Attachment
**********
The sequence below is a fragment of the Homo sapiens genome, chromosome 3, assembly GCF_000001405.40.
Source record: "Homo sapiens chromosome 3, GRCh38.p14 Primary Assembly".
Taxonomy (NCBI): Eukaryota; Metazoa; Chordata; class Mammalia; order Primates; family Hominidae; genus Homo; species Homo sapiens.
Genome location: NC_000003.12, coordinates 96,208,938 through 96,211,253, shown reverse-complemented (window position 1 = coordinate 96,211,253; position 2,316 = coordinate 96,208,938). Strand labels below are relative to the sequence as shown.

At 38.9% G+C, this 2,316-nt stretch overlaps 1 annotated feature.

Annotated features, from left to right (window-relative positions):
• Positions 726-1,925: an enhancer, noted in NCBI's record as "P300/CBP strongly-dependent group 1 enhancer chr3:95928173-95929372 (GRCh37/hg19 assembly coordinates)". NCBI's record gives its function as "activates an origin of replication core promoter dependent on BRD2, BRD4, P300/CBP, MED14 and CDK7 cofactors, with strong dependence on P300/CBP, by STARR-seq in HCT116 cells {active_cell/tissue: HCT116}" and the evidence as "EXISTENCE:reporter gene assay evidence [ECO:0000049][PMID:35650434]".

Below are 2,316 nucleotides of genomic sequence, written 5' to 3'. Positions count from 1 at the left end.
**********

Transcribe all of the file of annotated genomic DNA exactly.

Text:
The sequence below is a fragment of the Homo sapiens genome, chromosome 3, assembly GCF_000001405.40.
Source record: "Homo sapiens chromosome 3, GRCh38.p14 Primary Assembly".
Taxonomy (NCBI): Eukaryota; Metazoa; Chordata; class Mammalia; order Primates; family Hominidae; genus Homo; species Homo sapiens.
Genome location: NC_000003.12, coordinates 96,208,938 through 96,211,253, shown reverse-complemented (window position 1 = coordinate 96,211,253; position 2,316 = coordinate 96,208,938). Strand labels below are relative to the sequence as shown.

At 38.9% G+C, this 2,316-nt stretch overlaps 1 annotated feature.

Annotated features, from left to right (window-relative positions):
• Positions 726-1,925: an enhancer, noted in NCBI's record as "P300/CBP strongly-dependent group 1 enhancer chr3:95928173-95929372 (GRCh37/hg19 assembly coordinates)". NCBI's record gives its function as "activates an origin of replication core promoter dependent on BRD2, BRD4, P300/CBP, MED14 and CDK7 cofactors, with strong dependence on P300/CBP, by STARR-seq in HCT116 cells {active_cell/tissue: HCT116}" and the evidence as "EXISTENCE:reporter gene assay evidence [ECO:0000049][PMID:35650434]".

Below are 2,316 nucleotides of genomic sequence, written 5' to 3'. Positions count from 1 at the left end.